Zyuganov Would Freeze Arms Pacts If NATO Expands

By Sieff, Martin | The Washington Times (Washington, DC), February 23, 1997 | Go to article overview
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Zyuganov Would Freeze Arms Pacts If NATO Expands


Sieff, Martin, The Washington Times (Washington, DC)


Russian Communist leader Gennady Zyuganov, who is seeking to win power this year from the ailing Boris Yeltsin, said on a visit to Washington that, if NATO expansion goes ahead, all existing arms-limitation treaties will be suspended.

"The expansion of NATO itself freezes all the previous arms race limitation treaties, and this is the reality that must be discussed," Mr. Zyuganov told an audience at the Nixon Center for Peace and Freedom Friday.

Mr. Zyuganov did not elaborate on whether he was referring just to the Conventional Forces in Europe treaty, which Russia has long been seeking to amend to allow it use greater force levels in outlying regions to the south and east, or also to the two Strategic Arms Reduction treaties (START and START II).

START was signed by President Bush and Mr. Yeltsin in January 1993. START II has yet to be ratified by the Russian parliament.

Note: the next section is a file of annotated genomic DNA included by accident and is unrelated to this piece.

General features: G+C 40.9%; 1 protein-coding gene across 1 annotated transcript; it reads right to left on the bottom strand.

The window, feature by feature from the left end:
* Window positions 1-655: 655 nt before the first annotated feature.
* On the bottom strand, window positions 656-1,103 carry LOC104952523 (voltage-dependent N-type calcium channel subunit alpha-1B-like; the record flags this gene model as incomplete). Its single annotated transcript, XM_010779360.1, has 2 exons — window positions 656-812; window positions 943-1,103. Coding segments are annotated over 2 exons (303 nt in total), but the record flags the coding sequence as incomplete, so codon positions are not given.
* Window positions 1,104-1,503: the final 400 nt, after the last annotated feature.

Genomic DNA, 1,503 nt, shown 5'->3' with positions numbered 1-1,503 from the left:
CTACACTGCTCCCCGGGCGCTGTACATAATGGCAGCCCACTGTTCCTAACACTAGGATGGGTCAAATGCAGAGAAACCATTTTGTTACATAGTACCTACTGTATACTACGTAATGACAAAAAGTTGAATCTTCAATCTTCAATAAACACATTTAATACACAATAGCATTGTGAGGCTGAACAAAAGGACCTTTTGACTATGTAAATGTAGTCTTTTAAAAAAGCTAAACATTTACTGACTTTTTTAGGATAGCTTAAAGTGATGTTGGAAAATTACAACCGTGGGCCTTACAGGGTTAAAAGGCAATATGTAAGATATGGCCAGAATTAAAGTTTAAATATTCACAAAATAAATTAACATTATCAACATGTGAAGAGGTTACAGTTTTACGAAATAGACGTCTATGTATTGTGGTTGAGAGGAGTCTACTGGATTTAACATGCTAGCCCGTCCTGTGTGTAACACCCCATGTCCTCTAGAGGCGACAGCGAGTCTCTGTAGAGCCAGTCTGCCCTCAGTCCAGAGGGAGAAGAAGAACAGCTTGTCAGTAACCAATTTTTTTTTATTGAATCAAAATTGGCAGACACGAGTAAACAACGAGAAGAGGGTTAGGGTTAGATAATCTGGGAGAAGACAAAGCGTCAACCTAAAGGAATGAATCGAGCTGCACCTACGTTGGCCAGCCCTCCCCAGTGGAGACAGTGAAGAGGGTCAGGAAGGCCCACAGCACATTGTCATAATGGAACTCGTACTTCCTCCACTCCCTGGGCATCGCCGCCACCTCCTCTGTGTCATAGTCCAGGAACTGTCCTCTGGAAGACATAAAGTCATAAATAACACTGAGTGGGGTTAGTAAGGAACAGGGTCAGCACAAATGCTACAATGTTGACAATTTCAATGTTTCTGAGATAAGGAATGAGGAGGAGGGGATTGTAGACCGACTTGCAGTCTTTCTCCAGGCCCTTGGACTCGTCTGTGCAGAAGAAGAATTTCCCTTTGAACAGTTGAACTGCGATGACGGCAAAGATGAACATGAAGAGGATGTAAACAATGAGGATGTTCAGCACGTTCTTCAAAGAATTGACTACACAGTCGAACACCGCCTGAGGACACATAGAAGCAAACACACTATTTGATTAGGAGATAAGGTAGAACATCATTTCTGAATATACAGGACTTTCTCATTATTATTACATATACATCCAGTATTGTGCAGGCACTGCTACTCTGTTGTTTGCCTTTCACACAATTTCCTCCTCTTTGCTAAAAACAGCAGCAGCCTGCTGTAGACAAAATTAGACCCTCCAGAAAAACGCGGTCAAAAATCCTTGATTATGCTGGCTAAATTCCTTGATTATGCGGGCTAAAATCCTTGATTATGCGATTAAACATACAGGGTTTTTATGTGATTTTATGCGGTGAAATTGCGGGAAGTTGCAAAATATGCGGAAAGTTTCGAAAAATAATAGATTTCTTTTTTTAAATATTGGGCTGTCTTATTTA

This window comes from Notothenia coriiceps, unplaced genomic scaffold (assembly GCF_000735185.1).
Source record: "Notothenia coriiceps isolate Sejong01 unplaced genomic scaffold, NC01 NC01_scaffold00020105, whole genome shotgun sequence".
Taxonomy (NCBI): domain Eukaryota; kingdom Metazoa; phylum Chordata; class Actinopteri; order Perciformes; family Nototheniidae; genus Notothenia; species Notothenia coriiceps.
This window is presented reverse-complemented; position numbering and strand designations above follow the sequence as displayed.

Earlier Friday, Mr. Zyuganov told The Washington Times in an interview that he was not prepared to comment on what Russia's reaction would be if NATO went ahead this year with plans to invite former Soviet allies in Central Europe such as Poland, the Czech Republic and Hungary to join the alliance.

Expansion of the North Atlantic Treaty Organization is being strongly opposed by the Yeltsin government and by major parties across Russia's political spectrum from pro-Western democratic parties to ultranationalists.

"We have only a few questions where we have a national consensus, and this is one of them," Mr. Zyuganov said.

The Communist leader, whose father lost a leg in the siege of Sevastopol on the Black Sea in World War II, has said that Russia, which lost at least 27 million lives in that war and which has been invaded five times this century, could not happily accept NATO expansion. "We believe that if these plans take place it means they [the United States and its NATO allies] mistrust Russia, with all the consequences [to U.S.-Russian relations] that would follow," he said Friday.

Those consequences, he said "will finish with a search [by Russia] for new military allies to the south and east" - an apparent reference to Iran, Iraq and China.

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